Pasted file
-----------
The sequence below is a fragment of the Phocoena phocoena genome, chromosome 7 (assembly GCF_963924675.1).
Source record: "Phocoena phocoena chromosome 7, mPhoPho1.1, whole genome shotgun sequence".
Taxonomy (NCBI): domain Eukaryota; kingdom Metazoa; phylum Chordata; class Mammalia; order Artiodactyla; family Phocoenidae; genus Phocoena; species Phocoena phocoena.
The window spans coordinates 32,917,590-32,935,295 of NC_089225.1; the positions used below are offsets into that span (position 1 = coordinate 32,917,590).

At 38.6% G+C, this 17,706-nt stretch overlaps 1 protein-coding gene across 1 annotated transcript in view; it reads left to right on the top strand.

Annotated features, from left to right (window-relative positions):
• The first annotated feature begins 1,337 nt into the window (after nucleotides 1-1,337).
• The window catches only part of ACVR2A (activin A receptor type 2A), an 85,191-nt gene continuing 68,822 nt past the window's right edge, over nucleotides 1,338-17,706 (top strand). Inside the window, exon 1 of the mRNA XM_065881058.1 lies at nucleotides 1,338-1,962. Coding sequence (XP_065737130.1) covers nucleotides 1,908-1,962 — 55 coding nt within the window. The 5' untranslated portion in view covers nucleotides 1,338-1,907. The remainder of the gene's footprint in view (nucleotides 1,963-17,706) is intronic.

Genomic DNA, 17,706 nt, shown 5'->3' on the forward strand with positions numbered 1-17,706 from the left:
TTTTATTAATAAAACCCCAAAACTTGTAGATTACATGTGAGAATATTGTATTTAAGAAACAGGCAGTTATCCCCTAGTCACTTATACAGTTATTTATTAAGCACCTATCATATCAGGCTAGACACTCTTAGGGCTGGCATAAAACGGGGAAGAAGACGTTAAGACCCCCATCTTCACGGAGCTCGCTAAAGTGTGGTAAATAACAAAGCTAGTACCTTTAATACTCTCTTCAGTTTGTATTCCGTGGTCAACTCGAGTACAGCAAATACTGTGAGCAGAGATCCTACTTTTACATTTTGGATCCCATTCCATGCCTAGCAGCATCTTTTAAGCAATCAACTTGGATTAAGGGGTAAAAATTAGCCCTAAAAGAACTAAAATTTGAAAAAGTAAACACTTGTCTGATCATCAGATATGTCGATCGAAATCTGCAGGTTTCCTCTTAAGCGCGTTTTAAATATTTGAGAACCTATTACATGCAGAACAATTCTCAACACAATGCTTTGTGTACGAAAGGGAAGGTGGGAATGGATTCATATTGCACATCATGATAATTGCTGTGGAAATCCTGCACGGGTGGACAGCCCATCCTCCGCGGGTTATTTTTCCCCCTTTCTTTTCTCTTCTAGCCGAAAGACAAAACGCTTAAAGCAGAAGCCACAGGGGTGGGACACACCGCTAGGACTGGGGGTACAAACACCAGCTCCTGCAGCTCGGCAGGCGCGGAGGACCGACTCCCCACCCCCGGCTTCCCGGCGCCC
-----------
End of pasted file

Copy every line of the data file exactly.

The sequence below is a fragment of the Phocoena phocoena genome, chromosome 7 (assembly GCF_963924675.1).
Source record: "Phocoena phocoena chromosome 7, mPhoPho1.1, whole genome shotgun sequence".
Taxonomy (NCBI): domain Eukaryota; kingdom Metazoa; phylum Chordata; class Mammalia; order Artiodactyla; family Phocoenidae; genus Phocoena; species Phocoena phocoena.
The window spans coordinates 32,917,590-32,935,295 of NC_089225.1; the positions used below are offsets into that span (position 1 = coordinate 32,917,590).

At 38.6% G+C, this 17,706-nt stretch overlaps 1 protein-coding gene across 1 annotated transcript in view; it reads left to right on the top strand.

Annotated features, from left to right (window-relative positions):
• The first annotated feature begins 1,337 nt into the window (after nucleotides 1-1,337).
• The window catches only part of ACVR2A (activin A receptor type 2A), an 85,191-nt gene continuing 68,822 nt past the window's right edge, over nucleotides 1,338-17,706 (top strand). Inside the window, exon 1 of the mRNA XM_065881058.1 lies at nucleotides 1,338-1,962. Coding sequence (XP_065737130.1) covers nucleotides 1,908-1,962 — 55 coding nt within the window. The 5' untranslated portion in view covers nucleotides 1,338-1,907. The remainder of the gene's footprint in view (nucleotides 1,963-17,706) is intronic.

Genomic DNA, 17,706 nt, shown 5'->3' on the forward strand with positions numbered 1-17,706 from the left:
TTTTATTAATAAAACCCCAAAACTTGTAGATTACATGTGAGAATATTGTATTTAAGAAACAGGCAGTTATCCCCTAGTCACTTATACAGTTATTTATTAAGCACCTATCATATCAGGCTAGACACTCTTAGGGCTGGCATAAAACGGGGAAGAAGACGTTAAGACCCCCATCTTCACGGAGCTCGCTAAAGTGTGGTAAATAACAAAGCTAGTACCTTTAATACTCTCTTCAGTTTGTATTCCGTGGTCAACTCGAGTACAGCAAATACTGTGAGCAGAGATCCTACTTTTACATTTTGGATCCCATTCCATGCCTAGCAGCATCTTTTAAGCAATCAACTTGGATTAAGGGGTAAAAATTAGCCCTAAAAGAACTAAAATTTGAAAAAGTAAACACTTGTCTGATCATCAGATATGTCGATCGAAATCTGCAGGTTTCCTCTTAAGCGCGTTTTAAATATTTGAGAACCTATTACATGCAGAACAATTCTCAACACAATGCTTTGTGTACGAAAGGGAAGGTGGGAATGGATTCATATTGCACATCATGATAATTGCTGTGGAAATCCTGCACGGGTGGACAGCCCATCCTCCGCGGGTTATTTTTCCCCCTTTCTTTTCTCTTCTAGCCGAAAGACAAAACGCTTAAAGCAGAAGCCACAGGGGTGGGACACACCGCTAGGACTGGGGGTACAAACACCAGCTCCTGCAGCTCGGCAGGCGCGGAGGACCGACTCCCCACCCCCGGCTTCCCGGCGCCC